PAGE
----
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Understanding ESSA: Virginia

Native American history after 1900 is not part of the history curriculum in 87% of states, and 27 states include no mention at all, according to a report from the National Congress of American Indians. Many states indicate they are working to improve the quality of Native American history education, with one seventh-grade teacher in North Carolina saying she uses Native Knowledge 360 Degrees lesson plans developed by the Smithsonian.

​In a recently published letter, Laurie VanderPloeg, Director of the Office of Special Education (OSEP) within the U.S. Department of Education, issued a response to an inquiry by an anonymous author regarding the provision of compensatory education after a family relocates to a new state. The specific issue involved a determination by the New Mexico Public Education Department that free and appropriate public education was denied to a student, and thus, the student was entitled to compensatory education. However, the family planned to move to another state and sought clarification about whether the determination would still stand.


States Move to Add Native American History to Curriculum

US continues to trail in PISA scores

 VAFEPA 24th Annual State Conference

October 19-21, 2020

Sheraton Tysons Hotel

Tysons Corner, Virginia

Results of the Program for International Student Assessment -- an exam of 15-year-olds from 79 countries in reading, math and science -- released today show China and Singapore ranked first and second, respectively, in all three subjects. Students in the US continue to lag behind their international peers, and scores remained largely unchanged since 2015.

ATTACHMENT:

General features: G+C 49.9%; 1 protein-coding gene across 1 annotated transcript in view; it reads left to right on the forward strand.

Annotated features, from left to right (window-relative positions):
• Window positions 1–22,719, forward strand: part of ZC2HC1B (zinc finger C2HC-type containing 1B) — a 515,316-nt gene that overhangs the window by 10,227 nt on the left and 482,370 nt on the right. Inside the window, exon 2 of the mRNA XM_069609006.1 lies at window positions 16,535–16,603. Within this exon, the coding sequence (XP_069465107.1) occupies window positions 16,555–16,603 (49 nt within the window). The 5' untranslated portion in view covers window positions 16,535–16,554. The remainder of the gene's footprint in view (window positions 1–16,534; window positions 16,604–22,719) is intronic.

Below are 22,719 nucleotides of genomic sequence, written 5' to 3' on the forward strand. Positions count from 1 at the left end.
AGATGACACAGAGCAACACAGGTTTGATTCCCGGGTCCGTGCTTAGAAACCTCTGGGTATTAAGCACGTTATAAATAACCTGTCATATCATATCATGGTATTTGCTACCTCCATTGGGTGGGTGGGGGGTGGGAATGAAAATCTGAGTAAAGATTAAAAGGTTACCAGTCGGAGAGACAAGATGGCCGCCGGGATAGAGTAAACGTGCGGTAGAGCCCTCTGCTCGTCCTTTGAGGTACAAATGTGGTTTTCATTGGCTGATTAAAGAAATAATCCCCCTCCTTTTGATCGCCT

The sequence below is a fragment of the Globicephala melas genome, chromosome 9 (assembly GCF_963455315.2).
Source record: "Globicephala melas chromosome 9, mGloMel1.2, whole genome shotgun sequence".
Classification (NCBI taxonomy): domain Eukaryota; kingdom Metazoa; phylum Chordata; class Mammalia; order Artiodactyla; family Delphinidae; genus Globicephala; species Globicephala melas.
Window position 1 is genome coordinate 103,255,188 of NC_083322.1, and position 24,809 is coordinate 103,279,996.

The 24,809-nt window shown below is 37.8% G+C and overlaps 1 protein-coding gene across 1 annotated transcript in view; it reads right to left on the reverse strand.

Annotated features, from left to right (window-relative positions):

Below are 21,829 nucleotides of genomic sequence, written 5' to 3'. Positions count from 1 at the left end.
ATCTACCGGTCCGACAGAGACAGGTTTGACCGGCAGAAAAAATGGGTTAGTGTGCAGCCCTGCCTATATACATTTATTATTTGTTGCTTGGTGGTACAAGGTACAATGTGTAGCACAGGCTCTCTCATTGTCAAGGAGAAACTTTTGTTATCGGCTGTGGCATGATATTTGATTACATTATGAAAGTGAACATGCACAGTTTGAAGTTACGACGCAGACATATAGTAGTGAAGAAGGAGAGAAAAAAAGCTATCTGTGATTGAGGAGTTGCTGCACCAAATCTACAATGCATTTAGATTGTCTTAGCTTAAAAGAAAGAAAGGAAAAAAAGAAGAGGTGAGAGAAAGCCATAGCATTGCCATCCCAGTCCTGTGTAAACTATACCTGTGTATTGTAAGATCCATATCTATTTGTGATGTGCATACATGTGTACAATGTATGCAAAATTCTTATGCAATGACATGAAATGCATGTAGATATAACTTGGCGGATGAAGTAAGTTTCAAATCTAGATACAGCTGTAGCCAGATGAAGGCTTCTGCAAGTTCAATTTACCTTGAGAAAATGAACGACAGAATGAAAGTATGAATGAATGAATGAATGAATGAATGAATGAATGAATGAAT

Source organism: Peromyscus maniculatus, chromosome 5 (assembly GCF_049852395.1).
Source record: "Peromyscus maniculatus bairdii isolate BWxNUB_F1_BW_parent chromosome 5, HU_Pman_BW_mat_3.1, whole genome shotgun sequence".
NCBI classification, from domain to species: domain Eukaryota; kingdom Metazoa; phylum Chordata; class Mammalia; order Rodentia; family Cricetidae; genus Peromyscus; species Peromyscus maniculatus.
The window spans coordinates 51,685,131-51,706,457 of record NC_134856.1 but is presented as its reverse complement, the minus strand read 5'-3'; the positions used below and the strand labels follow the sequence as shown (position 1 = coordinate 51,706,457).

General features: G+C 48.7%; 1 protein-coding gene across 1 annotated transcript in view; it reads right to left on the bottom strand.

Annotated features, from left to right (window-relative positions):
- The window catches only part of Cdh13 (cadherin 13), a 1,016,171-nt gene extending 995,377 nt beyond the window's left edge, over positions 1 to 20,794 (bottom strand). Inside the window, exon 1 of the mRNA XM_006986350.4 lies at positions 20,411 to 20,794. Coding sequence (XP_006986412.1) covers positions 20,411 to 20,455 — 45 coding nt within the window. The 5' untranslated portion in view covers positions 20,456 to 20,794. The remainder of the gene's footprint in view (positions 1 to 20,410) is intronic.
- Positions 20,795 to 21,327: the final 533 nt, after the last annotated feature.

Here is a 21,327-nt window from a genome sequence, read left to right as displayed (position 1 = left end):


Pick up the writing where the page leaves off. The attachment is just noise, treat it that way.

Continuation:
There are about one-third fewer students enrolled in teacher-preparation programs now than in 2010, according to an analysis from the Center for American Progress. Some states, including Michigan, Oklahoma and Pennsylvania, reported declines of as much as 50%, a trend that officials warn could signal a worsening teacher shortage in the US.
The Every Student Succeeds Act (ESSA) is the main federal law for K–12 general education. It covers all students in public schools. When it was passed in 2015, ESSA replaced the controversial No Child Left Behind (NCLB). The two laws are different, but they have some things in common. View a chart shows the differences between them.



Analysis: Fewer students pursue teaching

The Difference Between the Every Student Succeeds Act and No Child Left Behind

Learn more information about the status of ESSA implementation and commentary from the state. This site provides updates from national partners and advocacy groups, and compiles relevant news from state and federal sources in order to serve as a one-stop shop for any interested party seeking guidance and clarity on how states are working to implement the new law with fidelity.

OSEP Issues Policy Letter on Compensatory Education When a Family Relocates

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2019 NAFEPA Spring Conference
March 18-20, 2019
Omni Shoreham Hotel
Washington, DC